Precinct, Countywide Road Systems Meet Varied Needs
On the surface, roadways seem understandably impersonal. Whether they are gravel or concrete, their finite function is to transport people and goods. But against the backdrop of county government, roads and the issues they bring to the commissioners court are often personal and anything but simple.
Consider the history between the commissioner and the road. Before population booms and urban sprawl, roads connected county commissioners to constituents.
For instance, a new family buys the house on the hill. As the movers cart furniture up the gravel hill to the home, the owners begin to notice rocks kicking into the air. A few months go by, the family grows weary of the rough surface, and they decide to call the county commissioner. A relationship is formed.
In many counties this scenario is still a reality. Under the Ex Officio Road Commissioner System, commonly known as the precinct system, commissioners are the road commissioners of their precincts.
“In a small, rural county, in particular, we can oversee the work ourselves,” said DeWitt County Commissioner Curtis G. Afflerbach. “The people who elected us call us, and it seems to work real well. Each one of us has our own crews and our own areas that we take care of, and we can get work done quickly.”
Other counties have implemented a system in which roads are viewed from a countywide perspective, versus a precinct perspective, and placed under the supervision of either an engineer or road administrator, known as the County Road Department System. This system is often referred to as the unit system. Of course, the unit system does not prohibit a constituent from phoning a commissioner regarding a road concern. However, the commissioner is no longer directly responsible for the daily upkeep of the roads.
Nacogdoches County utilizes a unit system run by a road administrator, and “this system works very well in our county,” said County Commissioner Jerry Don Williamson.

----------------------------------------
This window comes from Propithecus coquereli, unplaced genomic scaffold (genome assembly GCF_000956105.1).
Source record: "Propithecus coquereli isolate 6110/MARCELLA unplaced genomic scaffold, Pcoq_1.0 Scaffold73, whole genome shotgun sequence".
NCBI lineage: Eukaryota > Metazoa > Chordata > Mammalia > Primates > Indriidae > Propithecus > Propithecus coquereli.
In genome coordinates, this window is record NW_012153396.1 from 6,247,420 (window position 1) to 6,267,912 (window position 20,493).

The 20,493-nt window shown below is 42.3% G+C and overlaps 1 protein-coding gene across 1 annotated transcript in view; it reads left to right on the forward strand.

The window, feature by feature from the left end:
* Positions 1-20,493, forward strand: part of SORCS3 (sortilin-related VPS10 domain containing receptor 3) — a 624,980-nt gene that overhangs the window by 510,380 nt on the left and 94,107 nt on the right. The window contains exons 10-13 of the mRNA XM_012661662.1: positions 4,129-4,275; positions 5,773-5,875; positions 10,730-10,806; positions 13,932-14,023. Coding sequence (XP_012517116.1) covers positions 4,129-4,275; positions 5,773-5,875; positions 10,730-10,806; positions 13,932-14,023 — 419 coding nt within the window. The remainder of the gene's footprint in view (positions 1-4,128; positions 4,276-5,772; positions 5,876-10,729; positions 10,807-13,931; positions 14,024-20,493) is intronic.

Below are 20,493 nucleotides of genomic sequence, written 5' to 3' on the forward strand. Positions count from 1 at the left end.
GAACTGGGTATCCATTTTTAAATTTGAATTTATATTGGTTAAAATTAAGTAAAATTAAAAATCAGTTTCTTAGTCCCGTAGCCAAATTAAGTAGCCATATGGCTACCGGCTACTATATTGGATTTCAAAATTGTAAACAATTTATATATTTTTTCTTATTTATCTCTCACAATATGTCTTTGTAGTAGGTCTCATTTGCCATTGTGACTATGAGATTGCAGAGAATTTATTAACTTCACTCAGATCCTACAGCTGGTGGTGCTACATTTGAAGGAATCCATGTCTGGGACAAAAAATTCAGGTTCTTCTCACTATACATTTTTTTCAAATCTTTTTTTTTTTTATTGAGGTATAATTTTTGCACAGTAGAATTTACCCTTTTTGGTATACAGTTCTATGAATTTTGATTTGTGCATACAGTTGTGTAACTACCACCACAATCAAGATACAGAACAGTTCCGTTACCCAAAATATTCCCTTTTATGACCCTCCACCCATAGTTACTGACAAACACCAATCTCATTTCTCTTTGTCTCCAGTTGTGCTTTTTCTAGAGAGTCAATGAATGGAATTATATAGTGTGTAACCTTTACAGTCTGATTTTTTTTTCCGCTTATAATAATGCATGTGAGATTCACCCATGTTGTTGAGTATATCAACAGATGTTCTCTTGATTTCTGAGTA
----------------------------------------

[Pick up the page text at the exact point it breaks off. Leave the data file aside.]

“With the unit system in place, county commissioners are able to help the citizens in their precinct with numerous issues instead of having to spend all of their time working on roads,” said Williamson, a member of the County Judges and Commissioners Association of Texas Commissioners Education Committee.
Still other counties have selected the Road Commissioner System, utilizing either a road district or consolidated format with county commissioners maintaining collective and supervisory control over the road commissioner(s) who are employed by the county. The county commissioner is not the road commissioner.
Road systems are not a matter of right vs. wrong. Rather, commissioners are trying to balance constituents’ needs, construction and maintenance costs, and projections of growth. And, of course, what works well in one county may not be the solution for another.
A county road is a public road that has been accepted for maintenance by the commissioners court pursuant to the standards set by the court, said Fort Bend County Road Commissioner Marc Grant. These roads are located in the unincorporated areas of the county.
There are many roads within the county that are not county-maintained roads, Grant said, including:
- private roads constructed in private subdivisions, maintained by the private residents/homeowners association;
- interstate highways,U.S.highways, state highways, farm-to-market roads, spurs, and park roads maintained by the Texas Department of Transportation;